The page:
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Not too long ago, most of us were glued to our phones and social media to hear the outcome of the Dobbs v. Jackson decision. This landmark Supreme case brought up so many cultural conversations around bodily autonomy, consent, sexual assault and more.
And it’s a conversation that needs to be brought into the classroom.
Our students need a place to unpack and understand important cultural events. Through careful and intentional curriculum planning, we can provide that space for them.
Recently I’ve started doing mini curriculum bootcamps, where educators can learn how to design a unit around a specific topic. A recent one centered on the Dobbs v. Jackson decision, which was also discussed on episode 90 of the Time for Teachership podcast.
Here are the steps educators can take to design a unit that opens the conversation of this important current event.
Principles for Justice-Centered Curriculum
Before diving into the how-to, it’s important to clarify some principles for justice-centered curriculum. Here are the core principles to remember when designing a unit:
How to Design a Justice-Centered Unit
With those core principles of justice-centered curriculum in mind, educators can structure a lesson plan. I go into this in more detail during Curriculum Boot Camps, but here are the main steps an educator can take when designing a unit:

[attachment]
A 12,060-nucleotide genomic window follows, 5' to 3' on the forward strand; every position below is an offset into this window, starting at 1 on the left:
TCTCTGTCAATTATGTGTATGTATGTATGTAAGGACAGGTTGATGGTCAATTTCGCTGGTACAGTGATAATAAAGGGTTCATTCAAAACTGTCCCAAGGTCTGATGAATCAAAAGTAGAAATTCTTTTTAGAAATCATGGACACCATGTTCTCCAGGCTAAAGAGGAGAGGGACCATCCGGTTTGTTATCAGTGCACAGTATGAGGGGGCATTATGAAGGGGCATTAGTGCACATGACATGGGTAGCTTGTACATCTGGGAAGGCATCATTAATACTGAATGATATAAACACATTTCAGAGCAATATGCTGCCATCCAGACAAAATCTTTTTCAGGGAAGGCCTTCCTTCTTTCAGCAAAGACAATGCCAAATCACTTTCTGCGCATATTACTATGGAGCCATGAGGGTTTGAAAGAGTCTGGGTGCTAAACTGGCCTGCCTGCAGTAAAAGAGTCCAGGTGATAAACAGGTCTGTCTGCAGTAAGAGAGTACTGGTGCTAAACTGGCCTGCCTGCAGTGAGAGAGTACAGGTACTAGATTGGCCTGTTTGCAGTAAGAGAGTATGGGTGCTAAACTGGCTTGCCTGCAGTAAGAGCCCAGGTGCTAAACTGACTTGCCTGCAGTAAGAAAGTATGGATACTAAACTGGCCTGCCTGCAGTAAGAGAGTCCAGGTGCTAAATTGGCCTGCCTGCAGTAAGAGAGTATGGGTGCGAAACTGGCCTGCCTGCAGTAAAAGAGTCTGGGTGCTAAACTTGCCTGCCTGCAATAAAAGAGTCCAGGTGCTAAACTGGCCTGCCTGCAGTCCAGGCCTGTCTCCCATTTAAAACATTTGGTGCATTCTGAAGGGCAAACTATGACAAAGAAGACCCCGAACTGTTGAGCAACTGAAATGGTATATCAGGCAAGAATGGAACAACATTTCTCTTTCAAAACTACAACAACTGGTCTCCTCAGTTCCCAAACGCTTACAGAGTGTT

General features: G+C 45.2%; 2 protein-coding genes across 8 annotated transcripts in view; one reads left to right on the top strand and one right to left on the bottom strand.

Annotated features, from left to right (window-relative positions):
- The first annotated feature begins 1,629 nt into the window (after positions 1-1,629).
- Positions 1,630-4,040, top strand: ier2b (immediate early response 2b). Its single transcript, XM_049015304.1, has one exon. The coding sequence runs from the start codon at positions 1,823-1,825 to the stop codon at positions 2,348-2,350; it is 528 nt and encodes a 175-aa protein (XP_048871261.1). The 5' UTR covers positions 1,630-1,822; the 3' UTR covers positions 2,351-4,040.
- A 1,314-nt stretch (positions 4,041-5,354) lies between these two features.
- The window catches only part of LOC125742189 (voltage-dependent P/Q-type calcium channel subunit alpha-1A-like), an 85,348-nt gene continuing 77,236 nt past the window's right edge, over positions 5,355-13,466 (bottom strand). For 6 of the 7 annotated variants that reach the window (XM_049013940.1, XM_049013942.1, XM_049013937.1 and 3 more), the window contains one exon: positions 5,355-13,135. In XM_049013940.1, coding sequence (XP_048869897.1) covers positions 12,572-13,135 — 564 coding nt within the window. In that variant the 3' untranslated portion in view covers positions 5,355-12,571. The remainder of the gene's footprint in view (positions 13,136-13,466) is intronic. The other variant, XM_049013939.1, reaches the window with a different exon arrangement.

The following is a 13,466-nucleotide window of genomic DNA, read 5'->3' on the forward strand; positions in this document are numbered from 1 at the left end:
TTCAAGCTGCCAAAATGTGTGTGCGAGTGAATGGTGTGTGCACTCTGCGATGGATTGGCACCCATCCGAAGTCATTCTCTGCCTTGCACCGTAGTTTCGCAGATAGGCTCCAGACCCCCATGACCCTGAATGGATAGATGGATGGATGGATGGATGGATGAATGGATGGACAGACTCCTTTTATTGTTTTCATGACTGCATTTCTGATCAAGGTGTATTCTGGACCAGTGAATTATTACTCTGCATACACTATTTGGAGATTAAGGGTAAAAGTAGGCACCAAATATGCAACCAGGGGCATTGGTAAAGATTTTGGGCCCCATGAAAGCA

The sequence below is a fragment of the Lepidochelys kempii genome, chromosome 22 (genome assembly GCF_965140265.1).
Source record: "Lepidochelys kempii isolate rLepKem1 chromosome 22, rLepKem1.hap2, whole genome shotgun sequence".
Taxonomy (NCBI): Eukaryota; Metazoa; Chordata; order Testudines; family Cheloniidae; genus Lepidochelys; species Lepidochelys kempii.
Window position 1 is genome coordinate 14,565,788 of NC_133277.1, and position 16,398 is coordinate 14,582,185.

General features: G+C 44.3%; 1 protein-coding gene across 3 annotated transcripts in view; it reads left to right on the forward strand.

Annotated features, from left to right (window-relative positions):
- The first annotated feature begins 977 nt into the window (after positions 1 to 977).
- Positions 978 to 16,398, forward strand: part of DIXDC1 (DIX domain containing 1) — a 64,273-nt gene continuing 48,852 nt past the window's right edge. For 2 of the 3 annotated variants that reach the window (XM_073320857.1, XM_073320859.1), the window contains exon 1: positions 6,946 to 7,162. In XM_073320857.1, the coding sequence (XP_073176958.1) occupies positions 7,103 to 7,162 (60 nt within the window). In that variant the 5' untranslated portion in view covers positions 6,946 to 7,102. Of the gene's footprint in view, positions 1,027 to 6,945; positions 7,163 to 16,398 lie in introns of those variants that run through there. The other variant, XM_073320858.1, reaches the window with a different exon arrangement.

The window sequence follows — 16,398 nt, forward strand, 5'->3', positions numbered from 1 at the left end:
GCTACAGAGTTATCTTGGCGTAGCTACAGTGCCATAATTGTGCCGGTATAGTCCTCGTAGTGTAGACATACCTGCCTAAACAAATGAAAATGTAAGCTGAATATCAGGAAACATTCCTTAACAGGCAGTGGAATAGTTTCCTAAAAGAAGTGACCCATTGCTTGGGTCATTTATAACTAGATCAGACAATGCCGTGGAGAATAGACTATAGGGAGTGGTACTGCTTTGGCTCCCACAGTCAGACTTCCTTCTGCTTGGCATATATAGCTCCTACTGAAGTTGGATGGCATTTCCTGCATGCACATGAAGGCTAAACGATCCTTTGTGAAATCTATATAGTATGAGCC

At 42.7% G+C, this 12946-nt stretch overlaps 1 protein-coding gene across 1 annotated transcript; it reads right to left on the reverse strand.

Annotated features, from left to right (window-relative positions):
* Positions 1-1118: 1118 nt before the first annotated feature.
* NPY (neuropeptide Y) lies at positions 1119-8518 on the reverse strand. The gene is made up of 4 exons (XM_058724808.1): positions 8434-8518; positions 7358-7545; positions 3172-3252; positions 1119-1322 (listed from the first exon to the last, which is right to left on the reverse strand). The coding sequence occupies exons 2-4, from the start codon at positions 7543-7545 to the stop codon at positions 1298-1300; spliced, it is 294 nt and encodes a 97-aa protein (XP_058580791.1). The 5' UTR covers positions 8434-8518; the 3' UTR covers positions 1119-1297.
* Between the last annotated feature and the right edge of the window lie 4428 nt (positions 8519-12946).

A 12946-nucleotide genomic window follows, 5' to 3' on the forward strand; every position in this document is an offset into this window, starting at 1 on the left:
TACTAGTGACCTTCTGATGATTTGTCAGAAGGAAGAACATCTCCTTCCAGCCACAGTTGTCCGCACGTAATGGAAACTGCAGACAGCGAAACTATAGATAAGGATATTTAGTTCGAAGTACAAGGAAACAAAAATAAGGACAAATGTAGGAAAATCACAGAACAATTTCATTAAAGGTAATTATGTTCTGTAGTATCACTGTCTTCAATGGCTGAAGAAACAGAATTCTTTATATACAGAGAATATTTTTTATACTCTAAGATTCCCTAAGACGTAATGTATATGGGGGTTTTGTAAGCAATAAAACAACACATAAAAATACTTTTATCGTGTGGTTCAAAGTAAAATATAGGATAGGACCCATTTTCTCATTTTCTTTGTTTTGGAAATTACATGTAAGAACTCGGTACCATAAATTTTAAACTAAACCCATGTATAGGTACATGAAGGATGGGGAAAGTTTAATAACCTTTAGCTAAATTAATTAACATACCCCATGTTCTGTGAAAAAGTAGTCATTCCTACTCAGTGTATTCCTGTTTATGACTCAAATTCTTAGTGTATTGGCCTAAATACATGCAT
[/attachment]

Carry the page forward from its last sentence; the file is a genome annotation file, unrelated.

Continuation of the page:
1. Start with a mind map.
Get out your computer, a pen and paper, or a whiteboard and start brainstorming everything that comes to mind in the context of the Dobbs v. Jackson case. This could be related to the content of what to teach, questions that come up, or texts and resources you want to use.
This is to get at your driving question for the unit. Some examples related to this topic are:
Start with your own ideas, but also invite students to come alongside you and co-create some ideas. Since one of the goals of justice-centered curriculum is for it to go beyond the classroom, consider ideas like a multimedia project (podcast or movie) or a presentation to the school board.
4. Determine protocols and how you’re going to teach the unit.
Establishing regular protocols and rhythms is essential to teaching a successful unit. Consider having check-ins each week on Monday, as it’s a heavy topic and important to see how everyone is doing. Then set up the rest of the weekly teaching plans to align with your guiding question and project.
5. Determine a strategy for resource gathering
Don’t leave this to the last minute! Make sure you’re constantly curating and collecting resources—podcasts, TV clips, books, news stories, art, etc. There are so many directions to go with content, so start collecting it early and store somewhere easily accessible.
Creating a justice-centered curriculum and unit plan needs to be intentional and thoughtful. The ultimate goal is to help students interact with current events in an inclusive space that upholds everyone’s dignity.
To dive in deeper to this topic, go listen to episode 90 of the Time for Teachership podcast. You can also check out my resource list for support in creating a unit around the Dobbs v. Jackson decision. Interested in Curriculum Boot Camp for your staff? Book a call with me.
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Lindsay Lyons (she/her) is an educational justice coach who works with teachers and school leaders to inspire educational innovation for racial and gender justice, design curricula grounded in student voice, and build capacity for shared leadership. Lindsay taught in NYC public schools, holds a PhD in Leadership and Change, and is the founder of the educational blog and podcast, Time for Teachership.